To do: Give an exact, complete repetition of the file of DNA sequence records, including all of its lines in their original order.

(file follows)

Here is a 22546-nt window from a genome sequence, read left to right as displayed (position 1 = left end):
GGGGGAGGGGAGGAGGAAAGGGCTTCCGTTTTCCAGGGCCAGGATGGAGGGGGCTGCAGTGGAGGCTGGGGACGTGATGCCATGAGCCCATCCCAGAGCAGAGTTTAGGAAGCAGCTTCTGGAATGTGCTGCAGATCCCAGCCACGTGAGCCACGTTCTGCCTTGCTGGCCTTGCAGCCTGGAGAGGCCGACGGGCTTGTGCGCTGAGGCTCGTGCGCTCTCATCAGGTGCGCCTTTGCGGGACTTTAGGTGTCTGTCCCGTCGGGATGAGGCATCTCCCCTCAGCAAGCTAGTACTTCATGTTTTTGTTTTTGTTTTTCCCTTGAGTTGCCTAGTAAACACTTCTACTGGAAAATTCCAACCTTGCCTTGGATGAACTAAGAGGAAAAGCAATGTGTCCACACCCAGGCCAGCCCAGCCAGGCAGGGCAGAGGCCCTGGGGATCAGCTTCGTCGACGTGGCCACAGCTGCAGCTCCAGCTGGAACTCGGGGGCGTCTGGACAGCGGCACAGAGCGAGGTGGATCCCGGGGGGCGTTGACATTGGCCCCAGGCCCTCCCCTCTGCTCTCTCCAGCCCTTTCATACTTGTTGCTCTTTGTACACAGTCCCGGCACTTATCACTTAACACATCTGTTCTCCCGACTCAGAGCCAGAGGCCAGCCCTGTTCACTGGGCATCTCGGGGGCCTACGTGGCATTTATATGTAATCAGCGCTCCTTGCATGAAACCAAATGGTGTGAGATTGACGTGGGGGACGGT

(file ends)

Here is a 22546-nt window from a genome sequence, read left to right as displayed (position 1 = left end):
GGGGGAGGGGAGGAGGAAAGGGCTTCCGTTTTCCAGGGCCAGGATGGAGGGGGCTGCAGTGGAGGCTGGGGACGTGATGCCATGAGCCCATCCCAGAGCAGAGTTTAGGAAGCAGCTTCTGGAATGTGCTGCAGATCCCAGCCACGTGAGCCACGTTCTGCCTTGCTGGCCTTGCAGCCTGGAGAGGCCGACGGGCTTGTGCGCTGAGGCTCGTGCGCTCTCATCAGGTGCGCCTTTGCGGGACTTTAGGTGTCTGTCCCGTCGGGATGAGGCATCTCCCCTCAGCAAGCTAGTACTTCATGTTTTTGTTTTTGTTTTTCCCTTGAGTTGCCTAGTAAACACTTCTACTGGAAAATTCCAACCTTGCCTTGGATGAACTAAGAGGAAAAGCAATGTGTCCACACCCAGGCCAGCCCAGCCAGGCAGGGCAGAGGCCCTGGGGATCAGCTTCGTCGACGTGGCCACAGCTGCAGCTCCAGCTGGAACTCGGGGGCGTCTGGACAGCGGCACAGAGCGAGGTGGATCCCGGGGGGCGTTGACATTGGCCCCAGGCCCTCCCCTCTGCTCTCTCCAGCCCTTTCATACTTGTTGCTCTTTGTACACAGTCCCGGCACTTATCACTTAACACATCTGTTCTCCCGACTCAGAGCCAGAGGCCAGCCCTGTTCACTGGGCATCTCGGGGGCCTACGTGGCATTTATATGTAATCAGCGCTCCTTGCATGAAACCAAATGGTGTGAGATTGACGTGGGGGACGGT